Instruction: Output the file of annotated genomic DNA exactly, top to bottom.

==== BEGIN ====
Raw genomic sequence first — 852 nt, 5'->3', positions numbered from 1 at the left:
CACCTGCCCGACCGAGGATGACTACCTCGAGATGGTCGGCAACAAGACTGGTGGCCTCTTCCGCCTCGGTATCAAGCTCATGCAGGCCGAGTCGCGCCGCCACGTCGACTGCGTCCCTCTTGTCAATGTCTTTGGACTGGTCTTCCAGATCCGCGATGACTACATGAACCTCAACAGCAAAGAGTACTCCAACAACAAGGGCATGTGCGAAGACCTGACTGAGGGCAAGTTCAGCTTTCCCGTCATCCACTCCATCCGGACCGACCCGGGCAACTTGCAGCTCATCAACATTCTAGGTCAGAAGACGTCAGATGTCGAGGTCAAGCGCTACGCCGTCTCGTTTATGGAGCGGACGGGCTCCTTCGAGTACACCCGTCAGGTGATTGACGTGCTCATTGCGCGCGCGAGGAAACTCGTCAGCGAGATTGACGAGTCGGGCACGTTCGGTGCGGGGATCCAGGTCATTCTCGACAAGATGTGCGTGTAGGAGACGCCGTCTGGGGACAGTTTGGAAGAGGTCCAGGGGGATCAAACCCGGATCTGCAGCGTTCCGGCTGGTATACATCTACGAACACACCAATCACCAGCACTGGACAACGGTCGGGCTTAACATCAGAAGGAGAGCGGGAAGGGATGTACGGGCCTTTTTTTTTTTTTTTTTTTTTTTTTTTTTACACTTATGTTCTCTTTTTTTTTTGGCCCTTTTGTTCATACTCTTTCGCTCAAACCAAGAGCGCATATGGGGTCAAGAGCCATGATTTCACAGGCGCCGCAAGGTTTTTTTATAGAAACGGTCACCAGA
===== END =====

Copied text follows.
Raw genomic sequence first — 852 nt, 5'->3', positions numbered from 1 at the left:
CACCTGCCCGACCGAGGATGACTACCTCGAGATGGTCGGCAACAAGACTGGTGGCCTCTTCCGCCTCGGTATCAAGCTCATGCAGGCCGAGTCGCGCCGCCACGTCGACTGCGTCCCTCTTGTCAATGTCTTTGGACTGGTCTTCCAGATCCGCGATGACTACATGAACCTCAACAGCAAAGAGTACTCCAACAACAAGGGCATGTGCGAAGACCTGACTGAGGGCAAGTTCAGCTTTCCCGTCATCCACTCCATCCGGACCGACCCGGGCAACTTGCAGCTCATCAACATTCTAGGTCAGAAGACGTCAGATGTCGAGGTCAAGCGCTACGCCGTCTCGTTTATGGAGCGGACGGGCTCCTTCGAGTACACCCGTCAGGTGATTGACGTGCTCATTGCGCGCGCGAGGAAACTCGTCAGCGAGATTGACGAGTCGGGCACGTTCGGTGCGGGGATCCAGGTCATTCTCGACAAGATGTGCGTGTAGGAGACGCCGTCTGGGGACAGTTTGGAAGAGGTCCAGGGGGATCAAACCCGGATCTGCAGCGTTCCGGCTGGTATACATCTACGAACACACCAATCACCAGCACTGGACAACGGTCGGGCTTAACATCAGAAGGAGAGCGGGAAGGGATGTACGGGCCTTTTTTTTTTTTTTTTTTTTTTTTTTTTTACACTTATGTTCTCTTTTTTTTTTGGCCCTTTTGTTCATACTCTTTCGCTCAAACCAAGAGCGCATATGGGGTCAAGAGCCATGATTTCACAGGCGCCGCAAGGTTTTTTTATAGAAACGGTCACCAGA